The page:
Karen S. Moore, Florida Department of Environmental Protection, Tallahassee, FL

Russ Morgan, Scientist, Occidental Chemical, Castle Hayne, NC

Gus Olmos, Alachua County, Gainesville, FL

John Paling, John Paling and Co, Gainesville FL

Keith Parmer, Dept. of Agriculture and Consumer Services, Tallahassee, FL

George Parris, Ph.D., American Wood Preservers Institute, Fairfax, VA

Mike Petrovich, Hopping Green Sams & Smith, P.A., Tallahassee, FL

Scott Ramminger, American Wood Preservers' Institute, Fairfax, VA

Tom Roberts, Delta Recycling, Ft. Lauderdale, FL

John Schert, Florida Center for Solid and Hazardous Waste Management, Gainesville, FL

Jay Sego, Coastal Lumber Co., Havana, FL.

Jim Seufert, Universal Forest Products, Grand Rapids, MI

Helena Solo-Gabriele, University of Miami, Coral Gables, FL

August Staats, Osmose Wood Preserving Division, Griffin, Georgia

Kristin Stook, University of Florida, Gainesville, FL

Donald Surrency, Koppers Industries, Inc., Gainesville, FL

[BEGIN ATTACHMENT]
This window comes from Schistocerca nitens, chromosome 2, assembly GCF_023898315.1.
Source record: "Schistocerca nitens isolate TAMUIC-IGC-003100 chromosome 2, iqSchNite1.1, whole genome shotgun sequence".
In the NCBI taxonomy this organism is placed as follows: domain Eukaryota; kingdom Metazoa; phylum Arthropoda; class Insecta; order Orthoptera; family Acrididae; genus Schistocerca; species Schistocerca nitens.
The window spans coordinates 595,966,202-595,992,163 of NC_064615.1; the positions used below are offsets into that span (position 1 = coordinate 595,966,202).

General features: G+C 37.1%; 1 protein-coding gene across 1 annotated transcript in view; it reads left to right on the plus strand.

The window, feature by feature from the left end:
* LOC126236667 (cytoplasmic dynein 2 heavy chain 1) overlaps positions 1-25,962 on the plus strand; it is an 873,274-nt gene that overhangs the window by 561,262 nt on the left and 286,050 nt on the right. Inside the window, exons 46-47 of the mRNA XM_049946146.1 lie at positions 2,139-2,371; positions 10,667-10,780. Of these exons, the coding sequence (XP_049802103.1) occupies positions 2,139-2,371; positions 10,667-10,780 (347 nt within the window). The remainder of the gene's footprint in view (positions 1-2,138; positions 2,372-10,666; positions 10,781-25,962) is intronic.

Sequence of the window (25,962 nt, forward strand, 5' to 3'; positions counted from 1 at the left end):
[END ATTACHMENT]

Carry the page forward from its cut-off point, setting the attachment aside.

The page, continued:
Richard Tedder, Florida Department of Environmental Protection, Tallahassee, FL

Laurie Tenace, Florida Department of Environmental Protection, Tallahassee, FL

Thabet Tolaymat, University of Florida, Gainesville, FL

Timothy Townsend, University of Florida, Gainesville, FL

Tuck Tucker, Gulf Power, Pensacola, FL

George Varn, Jr., Varn Wood Products, Hoboken, GA

Attendees Via Teleconference

Bonaventure Akinlosutu U.S. Environmental Protection Agency, Washington D.C.

Winston Dang, U.S. Environmental Protection Agency, Washington D.C.

Najm Shamim, U.S. Environmental Protection Agency, Washington D.C.


The meeting began at 10:10 am and ended 1:40 pm.

1. Welcome and Introduction of Meeting Attendees

Helena Solo-Gabriele welcomed the meeting attendees and all participants introduced themselves by stating their name and affiliation.

2. History of Research Project on CCA-Treated Wood